“Seek Justice” Week of 24/7 Prayer

“In Dutch we have the word “gezellig”.  It can’t be translated into English directly, but basically it means a comfortable, friendly, peaceful atmosphere in a room and/or with a group of people.  This is what we have here”, said Conrad, gesturing around the room.

My Dutch speaking friend and I were just sitting down for an hour of Lectio Divina, which is a contemplative method of reading and praying Scripture.  The lighting was dim.  The couches comfy.  There was a tangible hush in the air – the accumulation of four days of 24/7 prayer had created quite a sanctified atmosphere in our prayer room.  It was comfortable, peaceful and friendly.

We have been collaborating with the True City movement for about four years now www.truecity.ca – exploring ways that churches can pray together for the good of the city.

Last weekend True City had it’s annual gathering, which focused on the theme “Seek Justice”.  There were breakout sessions on Justice Through Prayer, Justice for the Sexually Exploited, Justice and Mental Health Realities, and Poverty, Consumerism and Justice, amongst others.  And for each breakout session had a corresponding prayer station in our prayer room, which we are now running 24/7 for a week after the conference.

True City was also kind enough to produce this wonderful video about prayer rooms and Justice…

One of my favorite things about prayer rooms is that they provide a place where different prayer streams can collide, and where people can explore different prayer languages.  Charismatic extroverts can sing their prayers.  So can Benedictine lay monks!  Folks who like prayer lists and information stations can use them.  Artists can draw their prayers on the canvas that covers part of the floor.  Mystics can meditate.  And we can all do it together.

Warning and Disclaimer! This is a Dangerous Prayer! Pray at Your own Risk…

I’ve got a Lazy Boy chair.  I love it!  Nothing better than putting up my feet after a day’s work and settling into it’s comfy goodness.

It’s a family tradition.  My dad has one too, and more often than not he can be found wrapped in it’s leathery embrace as he reads, meditates or watches his favorite programs.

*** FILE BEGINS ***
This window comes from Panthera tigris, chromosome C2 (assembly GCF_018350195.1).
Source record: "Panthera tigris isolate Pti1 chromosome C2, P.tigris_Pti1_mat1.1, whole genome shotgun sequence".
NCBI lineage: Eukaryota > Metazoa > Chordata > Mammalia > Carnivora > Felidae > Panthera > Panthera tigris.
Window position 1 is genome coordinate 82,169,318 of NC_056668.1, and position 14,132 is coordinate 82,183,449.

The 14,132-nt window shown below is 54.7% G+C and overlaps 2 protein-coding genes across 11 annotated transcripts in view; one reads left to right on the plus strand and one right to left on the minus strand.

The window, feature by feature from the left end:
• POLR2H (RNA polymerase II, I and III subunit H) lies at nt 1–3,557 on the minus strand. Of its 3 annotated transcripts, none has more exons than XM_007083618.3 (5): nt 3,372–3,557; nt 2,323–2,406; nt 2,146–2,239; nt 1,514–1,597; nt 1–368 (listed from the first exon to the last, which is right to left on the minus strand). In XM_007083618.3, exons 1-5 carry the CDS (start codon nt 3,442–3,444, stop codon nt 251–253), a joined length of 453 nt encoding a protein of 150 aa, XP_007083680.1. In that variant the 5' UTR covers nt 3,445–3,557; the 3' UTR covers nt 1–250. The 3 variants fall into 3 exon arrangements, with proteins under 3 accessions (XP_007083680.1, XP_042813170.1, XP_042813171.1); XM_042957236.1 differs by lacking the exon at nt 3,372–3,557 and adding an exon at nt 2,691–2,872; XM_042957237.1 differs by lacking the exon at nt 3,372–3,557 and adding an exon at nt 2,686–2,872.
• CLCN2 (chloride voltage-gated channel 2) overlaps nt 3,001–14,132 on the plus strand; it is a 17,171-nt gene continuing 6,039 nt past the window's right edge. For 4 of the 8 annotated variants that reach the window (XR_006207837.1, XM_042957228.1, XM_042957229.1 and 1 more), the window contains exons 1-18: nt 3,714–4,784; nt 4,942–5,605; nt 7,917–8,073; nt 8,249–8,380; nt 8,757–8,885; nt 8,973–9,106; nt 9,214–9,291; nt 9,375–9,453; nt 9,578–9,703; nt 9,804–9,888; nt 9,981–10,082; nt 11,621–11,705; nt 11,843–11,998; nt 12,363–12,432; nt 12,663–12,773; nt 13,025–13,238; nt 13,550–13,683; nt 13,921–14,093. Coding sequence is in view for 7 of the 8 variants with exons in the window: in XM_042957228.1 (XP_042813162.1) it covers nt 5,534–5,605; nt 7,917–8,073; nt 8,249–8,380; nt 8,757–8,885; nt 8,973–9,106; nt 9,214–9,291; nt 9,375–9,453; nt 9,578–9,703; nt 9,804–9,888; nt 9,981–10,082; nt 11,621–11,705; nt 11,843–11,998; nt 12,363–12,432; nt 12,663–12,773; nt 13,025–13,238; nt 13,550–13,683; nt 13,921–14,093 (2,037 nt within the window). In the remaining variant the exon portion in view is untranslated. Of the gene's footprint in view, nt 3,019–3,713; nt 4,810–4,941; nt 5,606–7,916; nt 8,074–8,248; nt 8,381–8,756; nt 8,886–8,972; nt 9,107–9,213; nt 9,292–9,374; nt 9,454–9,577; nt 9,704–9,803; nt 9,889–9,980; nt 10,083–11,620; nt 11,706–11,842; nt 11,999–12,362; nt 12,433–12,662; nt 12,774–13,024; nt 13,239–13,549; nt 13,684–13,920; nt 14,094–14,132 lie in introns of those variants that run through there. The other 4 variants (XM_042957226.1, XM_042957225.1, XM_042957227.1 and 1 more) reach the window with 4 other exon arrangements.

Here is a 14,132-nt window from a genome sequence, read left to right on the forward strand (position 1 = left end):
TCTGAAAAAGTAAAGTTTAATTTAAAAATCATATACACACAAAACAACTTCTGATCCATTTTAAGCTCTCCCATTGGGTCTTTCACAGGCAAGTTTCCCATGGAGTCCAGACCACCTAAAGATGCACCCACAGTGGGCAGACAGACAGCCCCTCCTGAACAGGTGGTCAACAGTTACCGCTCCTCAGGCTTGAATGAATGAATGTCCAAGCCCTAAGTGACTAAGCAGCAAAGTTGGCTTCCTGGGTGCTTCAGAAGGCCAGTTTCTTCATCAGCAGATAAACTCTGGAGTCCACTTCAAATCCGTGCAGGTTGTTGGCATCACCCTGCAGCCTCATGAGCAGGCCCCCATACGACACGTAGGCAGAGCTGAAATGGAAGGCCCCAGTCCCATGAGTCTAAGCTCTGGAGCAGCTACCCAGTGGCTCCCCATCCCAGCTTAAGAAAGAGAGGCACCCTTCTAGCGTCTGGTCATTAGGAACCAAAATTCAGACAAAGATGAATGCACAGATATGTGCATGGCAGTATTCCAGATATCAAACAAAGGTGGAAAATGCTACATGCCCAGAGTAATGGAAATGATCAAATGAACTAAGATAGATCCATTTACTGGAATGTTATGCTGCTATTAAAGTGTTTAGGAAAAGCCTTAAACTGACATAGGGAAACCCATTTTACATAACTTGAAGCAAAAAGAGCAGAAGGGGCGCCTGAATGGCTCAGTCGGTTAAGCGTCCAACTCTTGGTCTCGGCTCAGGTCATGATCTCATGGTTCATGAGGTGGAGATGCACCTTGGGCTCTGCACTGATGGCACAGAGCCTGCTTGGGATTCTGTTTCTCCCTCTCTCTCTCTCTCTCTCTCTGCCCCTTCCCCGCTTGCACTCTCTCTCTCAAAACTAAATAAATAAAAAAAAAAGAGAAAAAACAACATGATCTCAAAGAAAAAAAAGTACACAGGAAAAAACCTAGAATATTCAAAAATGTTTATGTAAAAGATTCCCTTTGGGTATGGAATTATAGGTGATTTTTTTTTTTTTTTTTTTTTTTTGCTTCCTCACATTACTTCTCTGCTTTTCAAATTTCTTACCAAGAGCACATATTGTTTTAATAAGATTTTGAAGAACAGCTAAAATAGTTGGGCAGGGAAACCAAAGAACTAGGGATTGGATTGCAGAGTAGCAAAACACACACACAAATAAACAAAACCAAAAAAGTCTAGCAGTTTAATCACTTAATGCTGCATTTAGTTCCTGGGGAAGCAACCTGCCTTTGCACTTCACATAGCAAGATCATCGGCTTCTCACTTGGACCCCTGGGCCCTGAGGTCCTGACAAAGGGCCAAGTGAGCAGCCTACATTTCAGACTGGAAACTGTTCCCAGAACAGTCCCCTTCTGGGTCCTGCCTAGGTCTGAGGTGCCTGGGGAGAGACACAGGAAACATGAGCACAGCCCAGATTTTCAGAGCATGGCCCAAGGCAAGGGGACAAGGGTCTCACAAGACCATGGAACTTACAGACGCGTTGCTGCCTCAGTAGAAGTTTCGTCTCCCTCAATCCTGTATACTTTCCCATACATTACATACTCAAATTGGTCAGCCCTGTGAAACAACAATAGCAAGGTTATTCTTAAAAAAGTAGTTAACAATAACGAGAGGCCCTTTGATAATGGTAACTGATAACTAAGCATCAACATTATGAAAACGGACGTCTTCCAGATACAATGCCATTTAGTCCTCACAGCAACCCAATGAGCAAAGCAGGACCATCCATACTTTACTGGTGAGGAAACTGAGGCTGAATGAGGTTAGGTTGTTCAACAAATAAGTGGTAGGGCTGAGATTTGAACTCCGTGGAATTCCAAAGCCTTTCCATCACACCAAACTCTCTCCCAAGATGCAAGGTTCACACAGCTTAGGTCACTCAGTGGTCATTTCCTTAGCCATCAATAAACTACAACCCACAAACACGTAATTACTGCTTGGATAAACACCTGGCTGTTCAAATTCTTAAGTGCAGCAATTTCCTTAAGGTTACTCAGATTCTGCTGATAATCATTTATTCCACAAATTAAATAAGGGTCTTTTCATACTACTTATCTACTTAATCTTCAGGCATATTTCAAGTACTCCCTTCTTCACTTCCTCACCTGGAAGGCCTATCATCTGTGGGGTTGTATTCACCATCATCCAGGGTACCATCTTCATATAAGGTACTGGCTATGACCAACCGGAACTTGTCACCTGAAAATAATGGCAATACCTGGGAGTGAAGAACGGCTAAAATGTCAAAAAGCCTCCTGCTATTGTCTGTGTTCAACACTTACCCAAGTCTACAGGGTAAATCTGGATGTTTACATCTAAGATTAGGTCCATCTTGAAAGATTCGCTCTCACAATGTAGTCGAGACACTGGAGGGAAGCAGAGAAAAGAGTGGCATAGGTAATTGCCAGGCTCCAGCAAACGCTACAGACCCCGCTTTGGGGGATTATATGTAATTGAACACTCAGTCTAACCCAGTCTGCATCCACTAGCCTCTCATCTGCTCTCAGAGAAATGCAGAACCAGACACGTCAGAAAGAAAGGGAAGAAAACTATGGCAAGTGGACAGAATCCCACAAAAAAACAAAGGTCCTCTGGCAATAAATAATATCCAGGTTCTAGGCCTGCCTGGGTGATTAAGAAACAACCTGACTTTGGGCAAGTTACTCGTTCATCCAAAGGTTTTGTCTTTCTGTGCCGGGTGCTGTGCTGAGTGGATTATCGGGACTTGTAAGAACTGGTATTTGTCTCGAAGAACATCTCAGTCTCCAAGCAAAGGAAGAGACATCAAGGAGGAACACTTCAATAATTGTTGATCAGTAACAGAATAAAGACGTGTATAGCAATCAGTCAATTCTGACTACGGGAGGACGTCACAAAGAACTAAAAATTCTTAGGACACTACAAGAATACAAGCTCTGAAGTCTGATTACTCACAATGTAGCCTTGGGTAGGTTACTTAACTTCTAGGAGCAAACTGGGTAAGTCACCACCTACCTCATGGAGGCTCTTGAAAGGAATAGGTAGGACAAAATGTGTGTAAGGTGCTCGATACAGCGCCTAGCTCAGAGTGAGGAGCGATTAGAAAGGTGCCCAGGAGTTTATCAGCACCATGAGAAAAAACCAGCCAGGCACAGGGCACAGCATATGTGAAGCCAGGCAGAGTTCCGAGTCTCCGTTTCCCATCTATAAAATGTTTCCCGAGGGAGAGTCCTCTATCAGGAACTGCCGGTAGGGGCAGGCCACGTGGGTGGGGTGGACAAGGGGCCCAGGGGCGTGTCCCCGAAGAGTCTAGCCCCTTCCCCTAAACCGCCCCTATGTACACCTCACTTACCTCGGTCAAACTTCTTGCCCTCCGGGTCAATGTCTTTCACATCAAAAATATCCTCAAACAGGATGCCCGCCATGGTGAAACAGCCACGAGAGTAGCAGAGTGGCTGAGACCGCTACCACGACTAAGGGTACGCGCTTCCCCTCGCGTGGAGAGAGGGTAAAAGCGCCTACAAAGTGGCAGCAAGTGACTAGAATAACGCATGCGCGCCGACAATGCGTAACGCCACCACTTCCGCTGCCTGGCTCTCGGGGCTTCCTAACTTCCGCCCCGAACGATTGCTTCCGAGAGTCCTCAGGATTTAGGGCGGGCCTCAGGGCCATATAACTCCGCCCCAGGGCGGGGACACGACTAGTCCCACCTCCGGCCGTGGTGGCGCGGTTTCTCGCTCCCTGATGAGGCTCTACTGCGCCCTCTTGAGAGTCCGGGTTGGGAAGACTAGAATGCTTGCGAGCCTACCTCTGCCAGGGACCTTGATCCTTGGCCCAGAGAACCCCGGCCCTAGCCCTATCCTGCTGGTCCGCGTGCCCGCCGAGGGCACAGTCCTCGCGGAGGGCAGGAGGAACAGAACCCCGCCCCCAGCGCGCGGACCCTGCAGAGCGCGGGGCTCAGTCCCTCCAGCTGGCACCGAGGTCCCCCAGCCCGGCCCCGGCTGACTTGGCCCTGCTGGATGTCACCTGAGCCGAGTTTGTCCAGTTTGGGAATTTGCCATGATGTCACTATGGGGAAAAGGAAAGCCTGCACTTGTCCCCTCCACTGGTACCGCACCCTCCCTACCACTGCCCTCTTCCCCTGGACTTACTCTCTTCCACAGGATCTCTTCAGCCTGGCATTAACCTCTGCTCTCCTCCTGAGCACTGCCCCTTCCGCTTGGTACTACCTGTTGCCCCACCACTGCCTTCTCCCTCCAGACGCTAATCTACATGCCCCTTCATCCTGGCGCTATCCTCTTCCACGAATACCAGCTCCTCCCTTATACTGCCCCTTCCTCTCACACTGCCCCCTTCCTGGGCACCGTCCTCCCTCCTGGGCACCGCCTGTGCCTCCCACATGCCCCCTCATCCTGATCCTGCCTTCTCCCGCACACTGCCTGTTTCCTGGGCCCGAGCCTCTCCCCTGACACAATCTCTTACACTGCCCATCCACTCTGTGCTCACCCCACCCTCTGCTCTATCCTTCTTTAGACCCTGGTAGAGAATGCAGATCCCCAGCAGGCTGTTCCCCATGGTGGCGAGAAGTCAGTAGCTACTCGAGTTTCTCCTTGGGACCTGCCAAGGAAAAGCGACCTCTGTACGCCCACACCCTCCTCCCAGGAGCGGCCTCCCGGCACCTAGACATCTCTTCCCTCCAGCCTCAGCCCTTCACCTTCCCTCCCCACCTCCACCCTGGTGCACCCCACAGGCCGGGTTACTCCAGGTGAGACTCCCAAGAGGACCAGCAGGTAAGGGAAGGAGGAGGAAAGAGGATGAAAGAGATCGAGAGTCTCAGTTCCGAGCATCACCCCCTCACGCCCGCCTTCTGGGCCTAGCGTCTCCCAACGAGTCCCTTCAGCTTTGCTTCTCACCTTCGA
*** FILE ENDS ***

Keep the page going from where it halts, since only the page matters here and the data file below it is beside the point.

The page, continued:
I associate my Grandfather so strongly with his Lazy Boy, that after he passed away,  instead of going to the cemetery to visit his gravesite, I would just lovingly rub the arm of his Lazy Boy chair in his memory and say “Hi Grandpa”.

I love Lazy Boys!  They’re sooo comfortable!

However, Paul likely didn’t have Lazy Boys in mind when he wrote of “the God of all comfort.”

I believe the spiritual boredom many of us struggle with here in the West finds it’s roots in the Cult of (worship of) Comfort.  And as we nestle into a safe, insulated expression and exploration of our comfy faith we miss the blessing of joining God’s grand adventure.

Recently I spoke at a local church about how to overcome spiritual boredom and reclaim a sense of adventure in our walk with God.  You can listen to it if you like at the link below:

Defeating Spiritual Boredom

During the sermon I shared a link that I love from the movie Wall-ee that provides some wonderful social commentary.

http://www.youtube.com/watch?v=u9s7afoYI-M

I ended with a prayer of repentance and renunciation of the Cult of Comfort.  Warning and Disclaimer!  This is a dangerous prayer, so pray at your own risk….

Heavenly Father,

We renounce the Cult of Comfort in all of it’s guises.

Forgive us for our consumerist approach to church, where we shop around to find a community of faith that meets our needs, and move on to another when we feel uncomfortable.

Forgive us for creating a circle around us of people who are like us, for gathering in homogenous groupings and excluding those who are different than us or who make us feel uncomfortable.

Forgive us for the individualization of our religious experience, for making our relationship with you all about us and not about the larger covenant community of the church and our communities where we live.

Forgive us for our adherence to false doctrines of safety, where we believe that nothing bad should happen to us if we are following and obeying you.

Forgive us for our over commitment to bricks and mortar and the creation of a comfy space to gather and our under commitment to sharing our resources with those in need.

Forgive us for our spiritual immaturity, for our dislike of being challenged, stretched and made uncomfortable by Biblical teaching designed for our growth.

Forgive us for our demandingness and entitlement, for the way we believe that the church owes us, the pastor owes us, and God, you owe us …… (fill in your own blank).

Forgive us for the ways we have confused the American/Canadian Dream with the Kingdom of God, and for the ways we have exported that confusion abroad to other nations.

Lord, may we have the courage to shed our cultural idolatry.  Father you comfort the afflicted and You afflict the comfortable.  We welcome you to afflict us where You see fit, knowing that you discipline the ones you love, the sons (and daughters) in whom You delight.  Conform us into Your image and give us the courage to carry our cross daily and to live lives where we give ourselves away, the way that Your Son did.

In the name of your Son Jesus, who we proclaim not only as Saviour, but Lord of our lives.

Amen

***this blog was written from the comfort of my Lazy Boy chair (grin)